It launched the careers of some of the most influential black music artists of the 20th century. Stevie Wonder, The Supremes, The Jackson 5 and Smokey Robinson all came through the ranks of Motown, founded 50 years ago in Detroit. Here is an A to Z of Motown:
Motown Records founder Berry Gordy said his dream was for a hit factory "shaped by principles I learned on the Lincoln-Mercury assembly line" in Detroit where he worked as a car upholstery trimmer for $85 a week.
Baby Love is the 1964 number one hit recorded by The Supremes for Motown. With lead vocals by Diana Ross, it is still one of the most popular songs of the late 20th Century and The Supremes' most successful single. It was ranked 324 on Rolling Stone magazine's list of The 500 Greatest Songs of All Time.
COME TO ME
Marv Johnson's song Come To Me was the label's first release, issued as Tamla 101 before being picked up by major label United Artists and hitting number 30 on the US Billboard Hot 100.
Motown, a blend of the words "motor" and "town", is also a nickname for Detroit - the label's original base and the historic home of the US car industry. Its original "Hitsville USA" headquarters in the city - which opened in January 1960 - housed the label's recording studio and offices.
Another Motown imprint, albeit a very short-lived one, the label was co-owned by Berry Gordy and Sammy Davis Jr. Just one single, In My Own Lifetime, sung by Sammy, was released in March 1971.
The Funk Brothers were the musicians who provided the backing on most Motown records between 1959 and 1972, when Gordy moved the label's operations to Los Angeles. It is claimed that by that time, they had played on more number one hits than Elvis, the Beach Boys, the Rolling Stones and The Beatles combined.
As a fledgling songwriter, Gordy had his first hit with Reet Petite, sung by Jackie Wilson, in 1957. It reached number 62 in the US and number six in the UK. He quit his car factory job in the same year and went on to launch the independent Tamla Record Company on 12 January 1959, using a family loan of $800.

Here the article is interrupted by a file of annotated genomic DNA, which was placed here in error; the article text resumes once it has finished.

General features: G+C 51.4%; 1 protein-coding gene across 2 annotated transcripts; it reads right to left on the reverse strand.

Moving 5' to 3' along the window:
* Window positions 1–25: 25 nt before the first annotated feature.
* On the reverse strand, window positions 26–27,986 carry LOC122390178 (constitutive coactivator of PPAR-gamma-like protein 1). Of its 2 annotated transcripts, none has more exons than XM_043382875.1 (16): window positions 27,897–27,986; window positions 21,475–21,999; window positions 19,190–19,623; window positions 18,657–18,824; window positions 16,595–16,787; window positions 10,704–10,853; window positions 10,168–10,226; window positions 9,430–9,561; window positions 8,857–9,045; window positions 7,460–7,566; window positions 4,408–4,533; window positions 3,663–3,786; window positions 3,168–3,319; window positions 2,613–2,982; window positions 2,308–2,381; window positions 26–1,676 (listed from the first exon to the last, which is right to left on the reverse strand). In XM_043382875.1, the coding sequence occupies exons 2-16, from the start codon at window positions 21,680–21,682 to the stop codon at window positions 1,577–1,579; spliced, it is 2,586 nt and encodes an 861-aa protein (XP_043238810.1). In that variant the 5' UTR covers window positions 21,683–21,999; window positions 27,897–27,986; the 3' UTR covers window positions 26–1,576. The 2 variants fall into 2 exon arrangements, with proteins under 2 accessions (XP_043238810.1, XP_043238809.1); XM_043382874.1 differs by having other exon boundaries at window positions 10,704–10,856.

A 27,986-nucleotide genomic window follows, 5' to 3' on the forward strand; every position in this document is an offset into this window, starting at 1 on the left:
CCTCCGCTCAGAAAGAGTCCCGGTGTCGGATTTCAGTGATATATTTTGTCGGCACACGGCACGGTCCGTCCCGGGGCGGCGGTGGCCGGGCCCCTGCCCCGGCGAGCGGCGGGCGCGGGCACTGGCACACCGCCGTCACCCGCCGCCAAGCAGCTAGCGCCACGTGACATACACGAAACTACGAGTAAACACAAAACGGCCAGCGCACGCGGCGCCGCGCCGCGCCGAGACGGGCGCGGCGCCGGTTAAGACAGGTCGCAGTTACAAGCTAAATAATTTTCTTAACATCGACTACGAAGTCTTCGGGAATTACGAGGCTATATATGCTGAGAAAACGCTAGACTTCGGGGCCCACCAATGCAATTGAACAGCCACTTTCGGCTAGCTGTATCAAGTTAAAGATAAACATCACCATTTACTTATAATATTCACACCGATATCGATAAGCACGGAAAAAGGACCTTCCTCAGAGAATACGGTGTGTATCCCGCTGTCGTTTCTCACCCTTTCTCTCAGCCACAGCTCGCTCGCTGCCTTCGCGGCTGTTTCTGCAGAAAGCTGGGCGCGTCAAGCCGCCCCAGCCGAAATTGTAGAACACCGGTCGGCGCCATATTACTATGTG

Between 1963 and 1967, Brian Holland, brother Edward and Lamont Dozier played a huge role in moulding the Motown sound, writing and producing dozens of hit records. They included five consecutive US number ones for The Supremes.
I HEARD IT THROUGH THE GRAPEVINE
The song - composed by Motown writers Norman Whitfield and Barrett Strong with backing played by the Funk Brothers - was a number one for Marvin Gaye in the US and the UK in 1968 and became Motown's biggest-selling record.
Jackie, Tito, Jermaine, Marlon and Michael auditioned for Motown in 1968 after previously recording with Indiana label Steeltown. Their first Motown single, 1969's I Want You Back, became the label's fastest-selling record.
Gladys Knight and the Pips joined the Motown roster in 1966 and notched up several hit singles, including I Heard It Through the Grapevine, more famously recorded by Marvin Gaye. Early in their career they supported Diana Ross and The Supremes. They won a Grammy for Neither One of Us (Wants to Be the First to Say Goodbye) in 1972.
Motown Records was expanded in 1972 when the whole operation was relocated to Los Angeles, partly to launch a movie division which released films including Billie Holiday biopic Lady Sings The Blues, starring Diana Ross.
THE MOTOWN SOUND
The Motown Sound is characterised by a piston-like 4/4 drum beat, often alongside tambourine, together with melodic basslines, funky guitars, big brass lines and catchy vocal hooks.
The Motown sound is credited as the inspiration for this music, dance and fashion movement which spread from the dancehalls of northern England in the mid-1960s. It has been claimed the earliest recording that can be considered to be the "true" northern soul sound is I Can't Help Myself by The Four Tops - a group who helped define Motown.